<jats:p> The Olweus checklist, along with most of the questionnaires commonly used in bullying research, is anonymous. The respondent is not required to put down his/her name. This has been accepted as the ‘best suited’ method of assessing bullying. However, this assumption has not been adequately tested, and there is contrary evidence that this method is more conducive to obtaining more truthful responses from the respondents. This study tested the issue of anonymity versus non-anonymity experimentally using a balanced design. A total of 562 elementary school children (grades 1-8) from two inner-city schools in Toronto took part in the study. The findings supported the hypotheses that the respondents did not differ in their report of the incidence of either bullying or victimization, regardless of whether they were required to identify themselves by writing down their names on the questionnaire forms. The advantages of using non-anonymous questionnaires in bullying and victimization research, as well as in intervention work in schools, are highlighted. </jats:p>

Journal article

Smith PK, Myron-Wilson R, 1998, Parenting and School Bullying, Clinical Child Psychology and Psychiatry, Vol: 3, Pages: 405-417, ISSN: 1359-1045

<jats:p> A significant proportion of children are bullied or bully others in schools. The problem of bullying can lead to severe immediate and long-term negative consequences for all involved in the situation. Intervention studies have shown that levels of bullying can be reduced, but not eradicated from schools. This may be because bullying behaviour has its origins in parenting as well as in the school environment. Little work has yet been done directly in this area. However, several studies in Europe, Australia and the US have now linked violent behaviour and harsh discipline in parents with bullying behaviour, and overprotectiveness in parents with victimization. Complexities are also emerging regarding the roles of bullying behaviour, including bully/victims whose parenting may be particularly dysfunctional; in differences between boys and girls; and in the different developmental pathways to bullying, and victimization. These issues are discussed in the light of recent developments in attachment theory. Relevant research is reviewed, emerging themes suggested and implications for practitioners are outlined. </jats:p>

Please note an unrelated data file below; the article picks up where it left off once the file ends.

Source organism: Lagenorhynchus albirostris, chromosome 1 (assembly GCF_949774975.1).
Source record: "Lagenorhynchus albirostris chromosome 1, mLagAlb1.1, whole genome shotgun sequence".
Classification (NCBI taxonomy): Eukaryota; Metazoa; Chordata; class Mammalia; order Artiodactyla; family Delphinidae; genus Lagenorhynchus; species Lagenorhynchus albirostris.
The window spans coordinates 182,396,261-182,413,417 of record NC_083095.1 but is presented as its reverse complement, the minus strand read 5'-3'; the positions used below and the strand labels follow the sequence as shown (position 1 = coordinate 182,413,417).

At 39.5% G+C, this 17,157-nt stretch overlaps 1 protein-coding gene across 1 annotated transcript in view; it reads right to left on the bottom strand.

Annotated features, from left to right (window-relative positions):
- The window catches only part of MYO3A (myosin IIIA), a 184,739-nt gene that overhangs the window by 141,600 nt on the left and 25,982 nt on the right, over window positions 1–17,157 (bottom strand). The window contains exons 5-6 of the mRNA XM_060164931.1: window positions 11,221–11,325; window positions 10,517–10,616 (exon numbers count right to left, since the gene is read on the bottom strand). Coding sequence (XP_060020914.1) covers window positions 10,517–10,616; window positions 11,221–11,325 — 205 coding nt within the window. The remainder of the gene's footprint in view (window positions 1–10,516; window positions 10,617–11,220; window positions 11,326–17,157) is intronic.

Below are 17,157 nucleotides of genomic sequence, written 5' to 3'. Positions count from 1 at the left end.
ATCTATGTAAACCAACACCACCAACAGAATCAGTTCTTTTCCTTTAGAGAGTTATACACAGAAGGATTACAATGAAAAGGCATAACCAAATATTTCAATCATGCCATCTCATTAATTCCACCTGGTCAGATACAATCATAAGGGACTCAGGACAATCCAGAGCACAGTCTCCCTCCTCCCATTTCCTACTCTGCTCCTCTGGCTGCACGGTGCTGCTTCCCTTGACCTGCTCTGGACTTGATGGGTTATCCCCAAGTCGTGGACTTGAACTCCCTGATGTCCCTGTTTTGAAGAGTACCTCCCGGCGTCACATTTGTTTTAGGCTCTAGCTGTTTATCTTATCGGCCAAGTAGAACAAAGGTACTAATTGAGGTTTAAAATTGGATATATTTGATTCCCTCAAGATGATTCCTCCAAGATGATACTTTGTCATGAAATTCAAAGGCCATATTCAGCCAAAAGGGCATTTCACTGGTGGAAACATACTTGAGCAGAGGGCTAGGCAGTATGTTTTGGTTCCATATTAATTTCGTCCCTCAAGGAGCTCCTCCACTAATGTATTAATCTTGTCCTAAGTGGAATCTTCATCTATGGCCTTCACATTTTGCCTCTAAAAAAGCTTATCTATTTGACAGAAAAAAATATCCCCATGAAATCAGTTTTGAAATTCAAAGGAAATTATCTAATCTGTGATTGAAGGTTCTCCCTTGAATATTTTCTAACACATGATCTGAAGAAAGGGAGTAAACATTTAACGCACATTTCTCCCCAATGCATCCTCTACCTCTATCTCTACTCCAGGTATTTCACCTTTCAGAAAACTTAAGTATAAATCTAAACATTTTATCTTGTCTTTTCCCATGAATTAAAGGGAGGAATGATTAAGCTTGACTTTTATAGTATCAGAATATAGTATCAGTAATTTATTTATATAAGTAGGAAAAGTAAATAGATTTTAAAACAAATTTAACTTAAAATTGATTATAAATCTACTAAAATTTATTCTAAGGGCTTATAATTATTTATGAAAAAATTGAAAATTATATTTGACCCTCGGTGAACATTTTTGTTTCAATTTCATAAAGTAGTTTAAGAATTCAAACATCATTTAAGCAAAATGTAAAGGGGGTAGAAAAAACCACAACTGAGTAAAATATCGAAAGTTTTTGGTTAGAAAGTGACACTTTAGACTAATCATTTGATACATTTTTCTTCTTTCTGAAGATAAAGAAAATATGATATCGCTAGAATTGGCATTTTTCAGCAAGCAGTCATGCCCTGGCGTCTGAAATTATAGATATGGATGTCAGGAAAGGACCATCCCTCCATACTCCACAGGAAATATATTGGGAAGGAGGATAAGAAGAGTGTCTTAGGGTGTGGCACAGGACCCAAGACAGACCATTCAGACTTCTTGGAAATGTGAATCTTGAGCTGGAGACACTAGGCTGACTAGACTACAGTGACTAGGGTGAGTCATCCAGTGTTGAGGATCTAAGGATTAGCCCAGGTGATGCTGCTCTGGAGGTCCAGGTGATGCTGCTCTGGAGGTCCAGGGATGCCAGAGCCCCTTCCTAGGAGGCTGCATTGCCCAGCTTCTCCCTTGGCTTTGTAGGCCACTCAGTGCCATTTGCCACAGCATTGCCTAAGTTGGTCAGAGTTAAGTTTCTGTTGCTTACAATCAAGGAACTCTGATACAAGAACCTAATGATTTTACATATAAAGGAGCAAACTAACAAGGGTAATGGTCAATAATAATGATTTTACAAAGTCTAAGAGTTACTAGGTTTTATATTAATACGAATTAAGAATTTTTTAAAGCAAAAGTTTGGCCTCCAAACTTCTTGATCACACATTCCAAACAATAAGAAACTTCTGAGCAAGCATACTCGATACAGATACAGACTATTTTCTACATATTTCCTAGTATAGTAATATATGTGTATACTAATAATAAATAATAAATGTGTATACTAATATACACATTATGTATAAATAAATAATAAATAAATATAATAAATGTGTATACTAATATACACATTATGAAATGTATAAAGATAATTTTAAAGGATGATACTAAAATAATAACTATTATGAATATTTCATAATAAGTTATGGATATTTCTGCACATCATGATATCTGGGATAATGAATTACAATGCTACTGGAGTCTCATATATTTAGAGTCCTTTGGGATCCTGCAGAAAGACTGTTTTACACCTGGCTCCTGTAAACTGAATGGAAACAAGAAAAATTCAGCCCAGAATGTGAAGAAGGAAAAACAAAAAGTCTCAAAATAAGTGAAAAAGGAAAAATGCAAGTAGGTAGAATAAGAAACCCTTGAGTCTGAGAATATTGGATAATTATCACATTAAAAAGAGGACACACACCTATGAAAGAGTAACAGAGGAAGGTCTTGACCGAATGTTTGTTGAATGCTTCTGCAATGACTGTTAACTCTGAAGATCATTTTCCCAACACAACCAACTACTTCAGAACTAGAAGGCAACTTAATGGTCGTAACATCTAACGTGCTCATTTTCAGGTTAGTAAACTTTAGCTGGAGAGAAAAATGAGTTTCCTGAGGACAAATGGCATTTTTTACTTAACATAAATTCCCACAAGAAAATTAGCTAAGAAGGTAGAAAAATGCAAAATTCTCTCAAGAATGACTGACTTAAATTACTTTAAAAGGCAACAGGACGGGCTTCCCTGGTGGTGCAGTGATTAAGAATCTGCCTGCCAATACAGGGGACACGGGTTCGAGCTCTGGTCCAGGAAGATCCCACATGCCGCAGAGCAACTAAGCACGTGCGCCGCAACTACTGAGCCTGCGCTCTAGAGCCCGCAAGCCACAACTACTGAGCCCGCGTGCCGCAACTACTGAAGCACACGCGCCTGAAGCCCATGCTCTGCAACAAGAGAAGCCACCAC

Journal article

This data is extracted from the Web of Science and reproduced under a licence from Thomson Reuters. You may not copy or re-distribute this data in whole or in part without the written consent of the Science business of Thomson Reuters.

Request URL: http://wlsprd.imperial.ac.uk:80/respub/WEB-INF/jsp/search-html.jsp Request URI: /respub/WEB-INF/jsp/search-html.jsp Query String: respub-action=search.html&id=00616097&limit=30&person=true